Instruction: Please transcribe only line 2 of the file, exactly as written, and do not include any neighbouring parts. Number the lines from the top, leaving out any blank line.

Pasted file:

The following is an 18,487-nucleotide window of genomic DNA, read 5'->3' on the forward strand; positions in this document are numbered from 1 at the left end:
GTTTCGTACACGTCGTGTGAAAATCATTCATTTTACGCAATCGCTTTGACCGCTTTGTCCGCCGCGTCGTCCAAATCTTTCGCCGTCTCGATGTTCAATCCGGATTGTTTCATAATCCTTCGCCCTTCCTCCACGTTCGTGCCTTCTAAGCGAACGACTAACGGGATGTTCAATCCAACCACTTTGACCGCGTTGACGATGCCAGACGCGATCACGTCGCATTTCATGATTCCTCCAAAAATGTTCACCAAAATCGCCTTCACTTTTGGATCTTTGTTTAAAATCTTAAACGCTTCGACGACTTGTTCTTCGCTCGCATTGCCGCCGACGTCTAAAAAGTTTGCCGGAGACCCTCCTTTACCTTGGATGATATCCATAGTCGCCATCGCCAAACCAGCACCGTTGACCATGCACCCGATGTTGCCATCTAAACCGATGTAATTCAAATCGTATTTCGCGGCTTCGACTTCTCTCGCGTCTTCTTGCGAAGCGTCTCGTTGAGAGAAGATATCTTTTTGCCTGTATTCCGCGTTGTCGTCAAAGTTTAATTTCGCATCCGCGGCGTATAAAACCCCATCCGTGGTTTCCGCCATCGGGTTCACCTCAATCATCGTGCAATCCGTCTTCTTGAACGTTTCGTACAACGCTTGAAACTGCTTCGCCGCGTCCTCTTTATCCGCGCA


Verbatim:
GTTTCGTACACGTCGTGTGAAAATCATTCATTTTACGCAATCGCTTTGACCGCTTTGTCCGCCGCGTCGTCCAAATCTTTCGCCGTCTCGATGTTCAATCCGGATTGTTTCATAATCCTTCGCCCTTCCTCCACGTTCGTGCCTTCTAAGCGAACGACTAACGGGATGTTCAATCCAACCACTTTGACCGCGTTGACGATGCCAGACGCGATCACGTCGCATTTCATGATTCCTCCAAAAATGTTCACCAAAATCGCCTTCACTTTTGGATCTTTGTTTAAAATCTTAAACGCTTCGACGACTTGTTCTTCGCTCGCATTGCCGCCGACGTCTAAAAAGTTTGCCGGAGACCCTCCTTTACCTTGGATGATATCCATAGTCGCCATCGCCAAACCAGCACCGTTGACCATGCACCCGATGTTGCCATCTAAACCGATGTAATTCAAATCGTATTTCGCGGCTTCGACTTCTCTCGCGTCTTCTTGCGAAGCGTCTCGTTGAGAGAAGATATCTTTTTGCCTGTATTCCGCGTTGTCGTCAAAGTTTAATTTCGCATCCGCGGCGTATAAAACCCCATCCGTGGTTTCCGCCATCGGGTTCACCTCAATCATCGTGCAATCCGTCTTCTTGAACGTTTCGTACAACGCTTGAAACTGCTTCGCCGCGTCCTCTTTATCCGCGCA